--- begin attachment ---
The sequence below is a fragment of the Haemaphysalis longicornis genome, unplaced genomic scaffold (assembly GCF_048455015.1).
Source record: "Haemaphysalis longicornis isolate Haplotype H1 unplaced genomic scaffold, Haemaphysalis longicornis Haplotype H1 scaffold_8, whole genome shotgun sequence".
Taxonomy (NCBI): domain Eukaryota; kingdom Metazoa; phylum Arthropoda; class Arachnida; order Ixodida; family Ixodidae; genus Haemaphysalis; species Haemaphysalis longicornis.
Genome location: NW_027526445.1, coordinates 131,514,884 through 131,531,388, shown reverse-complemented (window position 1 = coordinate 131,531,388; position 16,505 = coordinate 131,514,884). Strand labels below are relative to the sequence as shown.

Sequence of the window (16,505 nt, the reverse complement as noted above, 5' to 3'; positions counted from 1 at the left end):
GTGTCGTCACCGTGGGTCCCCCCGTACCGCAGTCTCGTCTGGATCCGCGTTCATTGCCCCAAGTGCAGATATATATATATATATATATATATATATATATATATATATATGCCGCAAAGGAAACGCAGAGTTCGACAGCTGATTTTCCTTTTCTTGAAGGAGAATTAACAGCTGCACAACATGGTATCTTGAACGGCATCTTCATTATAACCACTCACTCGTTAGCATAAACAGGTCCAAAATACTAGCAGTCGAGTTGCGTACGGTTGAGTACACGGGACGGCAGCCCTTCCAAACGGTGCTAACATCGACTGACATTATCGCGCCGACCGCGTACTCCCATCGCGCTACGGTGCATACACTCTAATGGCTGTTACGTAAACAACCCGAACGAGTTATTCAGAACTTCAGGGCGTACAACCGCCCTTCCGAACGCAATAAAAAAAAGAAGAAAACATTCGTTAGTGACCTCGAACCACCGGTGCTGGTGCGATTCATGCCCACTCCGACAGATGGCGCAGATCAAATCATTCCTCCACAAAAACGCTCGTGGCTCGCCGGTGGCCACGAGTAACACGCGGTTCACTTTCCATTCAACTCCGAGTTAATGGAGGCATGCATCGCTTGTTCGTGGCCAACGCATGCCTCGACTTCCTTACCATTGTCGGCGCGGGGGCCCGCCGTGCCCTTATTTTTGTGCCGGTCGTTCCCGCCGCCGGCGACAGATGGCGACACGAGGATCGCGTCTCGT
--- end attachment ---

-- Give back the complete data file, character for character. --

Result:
The sequence below is a fragment of the Haemaphysalis longicornis genome, unplaced genomic scaffold (assembly GCF_048455015.1).
Source record: "Haemaphysalis longicornis isolate Haplotype H1 unplaced genomic scaffold, Haemaphysalis longicornis Haplotype H1 scaffold_8, whole genome shotgun sequence".
Taxonomy (NCBI): domain Eukaryota; kingdom Metazoa; phylum Arthropoda; class Arachnida; order Ixodida; family Ixodidae; genus Haemaphysalis; species Haemaphysalis longicornis.
Genome location: NW_027526445.1, coordinates 131,514,884 through 131,531,388, shown reverse-complemented (window position 1 = coordinate 131,531,388; position 16,505 = coordinate 131,514,884). Strand labels below are relative to the sequence as shown.

Sequence of the window (16,505 nt, the reverse complement as noted above, 5' to 3'; positions counted from 1 at the left end):
GTGTCGTCACCGTGGGTCCCCCCGTACCGCAGTCTCGTCTGGATCCGCGTTCATTGCCCCAAGTGCAGATATATATATATATATATATATATATATATATATATATATATGCCGCAAAGGAAACGCAGAGTTCGACAGCTGATTTTCCTTTTCTTGAAGGAGAATTAACAGCTGCACAACATGGTATCTTGAACGGCATCTTCATTATAACCACTCACTCGTTAGCATAAACAGGTCCAAAATACTAGCAGTCGAGTTGCGTACGGTTGAGTACACGGGACGGCAGCCCTTCCAAACGGTGCTAACATCGACTGACATTATCGCGCCGACCGCGTACTCCCATCGCGCTACGGTGCATACACTCTAATGGCTGTTACGTAAACAACCCGAACGAGTTATTCAGAACTTCAGGGCGTACAACCGCCCTTCCGAACGCAATAAAAAAAAGAAGAAAACATTCGTTAGTGACCTCGAACCACCGGTGCTGGTGCGATTCATGCCCACTCCGACAGATGGCGCAGATCAAATCATTCCTCCACAAAAACGCTCGTGGCTCGCCGGTGGCCACGAGTAACACGCGGTTCACTTTCCATTCAACTCCGAGTTAATGGAGGCATGCATCGCTTGTTCGTGGCCAACGCATGCCTCGACTTCCTTACCATTGTCGGCGCGGGGGCCCGCCGTGCCCTTATTTTTGTGCCGGTCGTTCCCGCCGCCGGCGACAGATGGCGACACGAGGATCGCGTCTCGT